Researchers track down rare immunodeficiency genes
Docent Mikko Seppänen’s clinical immunology research group studies rare and congenital immune disorders which are either new or have accumulated in Finland. They are usually caused by a single mutation in the genome. The development of targeted treatment would significantly change the patients’ well-being.
Mikko Seppänen’s research group, which has been active for six years, includes experts in the genetics of primary immunodeficiency and clinical treatment. The group cooperates closely with research groups in rheumatology, hematology, gastroenterology and dermatology and with university hospitals, European research groups, cellular biologists, researchers in translational medicine and laboratory immunologists.
– We study immunodeficiency, autoinflammation and autoimmune diseases. There is a lot to study, since according to estimates, there are still thousands of new immunodeficiency genes and their phenotypes which have not been described. It has been found that Finland has the second-highest prevalence of primary immunodeficiencies in the world, but little research has been made in the field, Mikko Seppänen states.
The research patients in Seppänen’s group have been previously examined by means such as clinical exome sequencing, but these studies did not discover mutations explaining well-known immunodeficiency genes. The group continues to analyse the results or perform a genome sequencing procedure, which will lead to the discovery of the candidate gene.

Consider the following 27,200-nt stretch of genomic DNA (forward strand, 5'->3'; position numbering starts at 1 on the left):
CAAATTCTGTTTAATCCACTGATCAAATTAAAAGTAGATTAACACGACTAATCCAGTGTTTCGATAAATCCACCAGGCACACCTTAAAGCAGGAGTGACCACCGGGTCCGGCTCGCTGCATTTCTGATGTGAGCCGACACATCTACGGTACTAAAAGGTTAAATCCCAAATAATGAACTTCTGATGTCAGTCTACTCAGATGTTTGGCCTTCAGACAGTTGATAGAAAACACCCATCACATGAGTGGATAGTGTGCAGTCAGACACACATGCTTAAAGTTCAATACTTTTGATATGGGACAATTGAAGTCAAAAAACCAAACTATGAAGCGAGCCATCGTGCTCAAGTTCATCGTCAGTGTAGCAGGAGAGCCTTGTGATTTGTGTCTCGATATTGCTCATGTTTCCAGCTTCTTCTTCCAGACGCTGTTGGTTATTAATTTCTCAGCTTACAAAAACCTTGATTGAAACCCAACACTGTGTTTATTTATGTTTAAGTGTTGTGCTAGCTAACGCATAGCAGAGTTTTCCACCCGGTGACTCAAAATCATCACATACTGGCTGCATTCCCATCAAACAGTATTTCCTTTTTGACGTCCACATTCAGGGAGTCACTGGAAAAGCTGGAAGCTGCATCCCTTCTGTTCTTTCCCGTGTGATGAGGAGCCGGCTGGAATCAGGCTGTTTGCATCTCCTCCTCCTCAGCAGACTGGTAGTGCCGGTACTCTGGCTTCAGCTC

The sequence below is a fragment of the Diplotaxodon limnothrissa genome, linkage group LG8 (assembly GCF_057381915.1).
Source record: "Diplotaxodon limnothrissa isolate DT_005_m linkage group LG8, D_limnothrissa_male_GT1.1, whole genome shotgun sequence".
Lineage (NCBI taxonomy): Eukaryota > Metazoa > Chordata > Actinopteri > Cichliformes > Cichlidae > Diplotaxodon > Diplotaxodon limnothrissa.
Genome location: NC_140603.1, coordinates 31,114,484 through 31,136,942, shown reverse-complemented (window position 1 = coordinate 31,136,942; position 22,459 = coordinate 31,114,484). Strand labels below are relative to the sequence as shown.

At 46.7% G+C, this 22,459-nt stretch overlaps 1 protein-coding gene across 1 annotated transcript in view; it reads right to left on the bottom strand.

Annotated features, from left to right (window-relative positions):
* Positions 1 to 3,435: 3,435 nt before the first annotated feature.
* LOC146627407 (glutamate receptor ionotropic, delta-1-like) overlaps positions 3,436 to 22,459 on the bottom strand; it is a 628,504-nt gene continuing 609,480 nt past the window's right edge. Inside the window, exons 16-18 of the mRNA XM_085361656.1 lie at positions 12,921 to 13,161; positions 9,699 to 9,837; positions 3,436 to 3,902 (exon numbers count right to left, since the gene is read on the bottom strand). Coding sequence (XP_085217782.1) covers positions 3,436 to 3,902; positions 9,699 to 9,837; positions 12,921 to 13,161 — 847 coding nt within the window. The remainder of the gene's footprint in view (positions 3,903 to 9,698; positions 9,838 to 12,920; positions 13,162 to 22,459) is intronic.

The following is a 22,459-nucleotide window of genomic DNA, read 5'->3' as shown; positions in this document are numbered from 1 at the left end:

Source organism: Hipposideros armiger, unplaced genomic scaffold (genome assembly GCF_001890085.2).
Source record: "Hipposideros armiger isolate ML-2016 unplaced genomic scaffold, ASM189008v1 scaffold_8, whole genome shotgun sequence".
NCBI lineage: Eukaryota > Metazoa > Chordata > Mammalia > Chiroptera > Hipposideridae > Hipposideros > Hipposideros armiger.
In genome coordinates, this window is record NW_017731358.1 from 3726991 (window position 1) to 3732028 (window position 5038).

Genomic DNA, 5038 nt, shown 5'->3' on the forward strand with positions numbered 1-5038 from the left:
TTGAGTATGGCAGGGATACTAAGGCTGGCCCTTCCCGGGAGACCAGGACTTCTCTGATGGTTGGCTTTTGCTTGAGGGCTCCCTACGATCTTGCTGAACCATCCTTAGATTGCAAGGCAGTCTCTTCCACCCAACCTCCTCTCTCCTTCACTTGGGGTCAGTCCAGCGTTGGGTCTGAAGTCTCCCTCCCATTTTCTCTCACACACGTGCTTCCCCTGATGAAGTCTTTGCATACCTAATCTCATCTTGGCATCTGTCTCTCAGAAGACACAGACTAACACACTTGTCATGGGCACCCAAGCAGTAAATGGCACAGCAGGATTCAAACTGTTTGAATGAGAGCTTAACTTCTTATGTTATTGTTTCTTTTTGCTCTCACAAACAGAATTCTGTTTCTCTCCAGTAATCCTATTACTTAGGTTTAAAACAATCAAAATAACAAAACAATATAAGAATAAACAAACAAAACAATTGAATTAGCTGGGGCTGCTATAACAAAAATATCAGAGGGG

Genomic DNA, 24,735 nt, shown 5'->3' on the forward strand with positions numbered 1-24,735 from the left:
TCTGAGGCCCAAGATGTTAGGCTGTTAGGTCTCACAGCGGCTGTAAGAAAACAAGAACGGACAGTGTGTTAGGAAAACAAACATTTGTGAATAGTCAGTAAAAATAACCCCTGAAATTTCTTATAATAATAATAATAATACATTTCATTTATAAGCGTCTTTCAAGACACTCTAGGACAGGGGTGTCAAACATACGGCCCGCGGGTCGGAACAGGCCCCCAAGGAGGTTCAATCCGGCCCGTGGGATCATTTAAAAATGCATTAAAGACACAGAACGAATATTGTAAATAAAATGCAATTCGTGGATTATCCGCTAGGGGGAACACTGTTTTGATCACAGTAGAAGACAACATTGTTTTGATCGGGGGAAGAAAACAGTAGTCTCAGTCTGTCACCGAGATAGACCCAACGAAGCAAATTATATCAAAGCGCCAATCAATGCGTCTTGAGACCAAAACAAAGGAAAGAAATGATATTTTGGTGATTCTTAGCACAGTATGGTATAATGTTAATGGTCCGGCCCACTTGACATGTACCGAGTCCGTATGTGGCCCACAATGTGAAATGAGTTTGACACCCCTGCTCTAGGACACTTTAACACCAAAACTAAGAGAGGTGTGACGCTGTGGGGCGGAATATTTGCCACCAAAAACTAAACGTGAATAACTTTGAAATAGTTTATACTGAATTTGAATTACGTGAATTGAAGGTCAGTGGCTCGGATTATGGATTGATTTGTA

Studying the malfunction in the gene affecting immunity will help understand the human defence mechanism and its malfunctions in terms of more common diseases as well. For most diseases, it will also be possible to detect a change in the inflammation response.
New hope for the treatment of rare diseases
Seppänen’s group has been involved in the description of new diseases, phenotypes and the diseases in the Finnish disease heritage. New monogenic immunity disorders include TOM1 and STAT3 mutation, HYOU1 deficiency, the new phenotypes include CEBPE, NFKB1 and ADA2 mutations, SLFNL1 mutation and SLFN11, SLFN12 and SLFN13 copy-number variations. The new diseases in the Finnish disease heritage include AICDA founder mutation.
The group will continue to intensively study new hereditary immunodeficiencies. The researchers have discovered that the world’s most common serious immunodeficiency, chronic venous insufficiency (CVI), is more than twice as prevalent in Finns than in the rest of the world’s population.
– We are working intensively to establish the cause of this disease. In addition, our short-term objective is to publish information on two other immunodeficiencies. We will also describe in more detail the diseases caused by NFKB1, TMEM173 and TNFAIP3 mutations. We will naturally continue to study several new candidate genes in conjunction with the other groups.
Each new monogenic disease which results in more effective targeted treatment of patients brings great satisfaction to the research group.
Helsinki University Hospital, Rare Diseases Center